Court removes South Korean president from office over corruption scandal

South Korea’s Constitutional Court unanimously ruled to remove impeached President Park Geun-hye from office on Friday over a corruption scandal, opening her to possible criminal proceedings.

The decision sparked protests, some of them violent, which resulted in two deaths and about 30 injuries, the Associated Press reported.

The move puts South Korea into a state of political uncertainty in a region where North Korea is testing missiles and China is warning to act on the U.S. placement of an anti-missile system in South Korea.

Park was accused of working with her friend Choi Soon-sil to extort tens of millions of dollars from businesses. She had refused to undergo questioning, saying as a sitting leader she was legally immune from prosecution.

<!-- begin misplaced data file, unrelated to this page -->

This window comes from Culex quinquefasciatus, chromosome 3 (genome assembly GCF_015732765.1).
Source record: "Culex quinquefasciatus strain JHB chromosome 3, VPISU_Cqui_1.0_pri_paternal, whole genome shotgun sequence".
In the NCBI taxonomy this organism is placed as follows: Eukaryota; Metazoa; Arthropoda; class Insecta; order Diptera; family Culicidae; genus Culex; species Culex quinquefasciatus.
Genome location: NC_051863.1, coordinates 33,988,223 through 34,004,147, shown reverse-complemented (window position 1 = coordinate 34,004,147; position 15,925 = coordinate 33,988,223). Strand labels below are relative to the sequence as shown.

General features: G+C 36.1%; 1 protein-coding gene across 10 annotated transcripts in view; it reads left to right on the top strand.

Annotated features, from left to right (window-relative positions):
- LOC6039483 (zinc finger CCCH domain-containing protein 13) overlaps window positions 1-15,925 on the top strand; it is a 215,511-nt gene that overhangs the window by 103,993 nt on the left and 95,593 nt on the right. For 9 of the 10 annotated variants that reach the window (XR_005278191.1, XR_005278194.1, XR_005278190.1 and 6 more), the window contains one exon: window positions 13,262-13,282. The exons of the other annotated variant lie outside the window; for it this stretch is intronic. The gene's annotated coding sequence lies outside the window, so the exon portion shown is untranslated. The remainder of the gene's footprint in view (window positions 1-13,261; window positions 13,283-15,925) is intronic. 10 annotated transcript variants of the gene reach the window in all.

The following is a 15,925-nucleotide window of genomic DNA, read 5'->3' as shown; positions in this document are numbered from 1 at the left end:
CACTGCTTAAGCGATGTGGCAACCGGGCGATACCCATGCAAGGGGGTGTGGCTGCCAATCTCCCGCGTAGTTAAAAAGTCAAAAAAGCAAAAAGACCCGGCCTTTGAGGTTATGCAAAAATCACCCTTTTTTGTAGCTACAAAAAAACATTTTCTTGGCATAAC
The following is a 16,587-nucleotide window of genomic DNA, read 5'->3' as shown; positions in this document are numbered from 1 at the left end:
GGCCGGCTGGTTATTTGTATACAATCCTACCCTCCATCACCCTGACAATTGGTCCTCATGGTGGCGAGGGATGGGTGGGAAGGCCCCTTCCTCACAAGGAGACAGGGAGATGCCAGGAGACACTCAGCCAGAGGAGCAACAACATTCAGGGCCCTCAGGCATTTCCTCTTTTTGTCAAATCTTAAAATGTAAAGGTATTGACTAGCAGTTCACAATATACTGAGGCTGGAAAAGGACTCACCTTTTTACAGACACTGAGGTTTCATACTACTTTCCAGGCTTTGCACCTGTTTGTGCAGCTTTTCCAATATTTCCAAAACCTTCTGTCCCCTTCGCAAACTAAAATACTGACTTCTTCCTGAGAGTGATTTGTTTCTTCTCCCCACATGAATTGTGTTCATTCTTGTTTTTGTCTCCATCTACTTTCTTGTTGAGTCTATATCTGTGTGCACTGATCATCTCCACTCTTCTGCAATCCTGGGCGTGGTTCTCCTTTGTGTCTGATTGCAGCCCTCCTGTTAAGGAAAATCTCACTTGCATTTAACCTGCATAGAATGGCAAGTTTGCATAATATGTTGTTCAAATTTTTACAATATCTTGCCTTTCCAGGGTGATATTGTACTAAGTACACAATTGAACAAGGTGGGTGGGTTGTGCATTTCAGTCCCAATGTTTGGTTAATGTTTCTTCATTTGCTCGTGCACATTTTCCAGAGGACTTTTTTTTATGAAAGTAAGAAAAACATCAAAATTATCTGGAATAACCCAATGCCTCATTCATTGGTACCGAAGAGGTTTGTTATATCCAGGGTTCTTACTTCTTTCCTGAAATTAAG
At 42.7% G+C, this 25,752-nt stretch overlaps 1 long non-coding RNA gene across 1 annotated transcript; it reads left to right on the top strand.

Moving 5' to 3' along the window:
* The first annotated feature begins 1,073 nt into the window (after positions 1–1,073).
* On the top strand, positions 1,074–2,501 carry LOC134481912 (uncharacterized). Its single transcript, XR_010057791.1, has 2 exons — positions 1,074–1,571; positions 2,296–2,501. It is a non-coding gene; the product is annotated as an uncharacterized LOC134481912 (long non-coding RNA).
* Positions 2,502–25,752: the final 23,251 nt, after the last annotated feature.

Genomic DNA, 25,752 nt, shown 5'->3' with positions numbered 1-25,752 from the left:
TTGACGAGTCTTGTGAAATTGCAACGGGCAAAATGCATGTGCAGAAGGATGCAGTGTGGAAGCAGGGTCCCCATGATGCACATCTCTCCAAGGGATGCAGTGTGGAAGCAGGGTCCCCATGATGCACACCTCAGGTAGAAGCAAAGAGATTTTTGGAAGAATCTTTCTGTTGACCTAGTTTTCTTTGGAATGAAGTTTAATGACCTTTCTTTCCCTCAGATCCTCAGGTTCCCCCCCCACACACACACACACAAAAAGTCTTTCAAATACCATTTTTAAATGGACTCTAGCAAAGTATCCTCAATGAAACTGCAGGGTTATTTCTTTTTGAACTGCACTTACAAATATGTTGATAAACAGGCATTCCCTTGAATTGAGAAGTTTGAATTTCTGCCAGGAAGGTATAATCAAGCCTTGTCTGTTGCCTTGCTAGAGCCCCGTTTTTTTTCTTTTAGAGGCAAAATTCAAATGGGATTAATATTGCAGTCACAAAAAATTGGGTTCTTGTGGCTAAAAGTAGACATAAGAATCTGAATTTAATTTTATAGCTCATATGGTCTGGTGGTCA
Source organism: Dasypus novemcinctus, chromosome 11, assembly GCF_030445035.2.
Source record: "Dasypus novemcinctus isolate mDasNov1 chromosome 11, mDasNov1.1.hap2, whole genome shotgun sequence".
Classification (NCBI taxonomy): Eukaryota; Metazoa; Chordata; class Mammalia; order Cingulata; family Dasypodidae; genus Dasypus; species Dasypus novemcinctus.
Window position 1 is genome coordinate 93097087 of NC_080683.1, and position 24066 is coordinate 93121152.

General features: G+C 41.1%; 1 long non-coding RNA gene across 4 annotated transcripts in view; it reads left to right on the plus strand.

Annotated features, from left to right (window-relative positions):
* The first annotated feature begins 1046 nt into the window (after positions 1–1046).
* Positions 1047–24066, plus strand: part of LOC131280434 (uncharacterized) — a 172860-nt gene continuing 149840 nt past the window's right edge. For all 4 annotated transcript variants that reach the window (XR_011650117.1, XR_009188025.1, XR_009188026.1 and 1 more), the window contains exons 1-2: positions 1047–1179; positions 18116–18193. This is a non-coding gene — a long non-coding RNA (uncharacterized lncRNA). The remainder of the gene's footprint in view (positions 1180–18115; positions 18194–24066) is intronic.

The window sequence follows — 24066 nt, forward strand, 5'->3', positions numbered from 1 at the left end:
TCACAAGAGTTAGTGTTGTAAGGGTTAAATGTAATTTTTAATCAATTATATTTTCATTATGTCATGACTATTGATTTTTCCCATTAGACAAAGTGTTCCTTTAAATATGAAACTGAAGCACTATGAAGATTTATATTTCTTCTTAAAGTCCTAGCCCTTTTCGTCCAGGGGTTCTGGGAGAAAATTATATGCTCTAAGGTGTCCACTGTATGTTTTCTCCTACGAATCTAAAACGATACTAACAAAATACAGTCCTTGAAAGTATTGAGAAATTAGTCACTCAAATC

In 2004, South Korea’s parliament impeached another president, Roh Moo-hyun, but the Constitutional Court later reinstated him.

Park’s “acts of violating the constitution and law are a betrayal of the public trust,” acting Chief Justice Lee Jung-mi said, as reported by the AP. “The benefits of protecting the constitution that can be earned by dismissing the defendant are overwhelmingly big.”

Protesters supporting South Korean President Park Geun-hye clash with riot policemen near the Constitutional Court in Seoul, South Korea, in this photo taken on March 10 by Kyodo via Reuters.

Park’s lawyer disparaged the verdict as coming from a “kangaroo court.”

Park is expected to move back to her private home in southern Seoul. The country will hold elections to select a new leader within two months.

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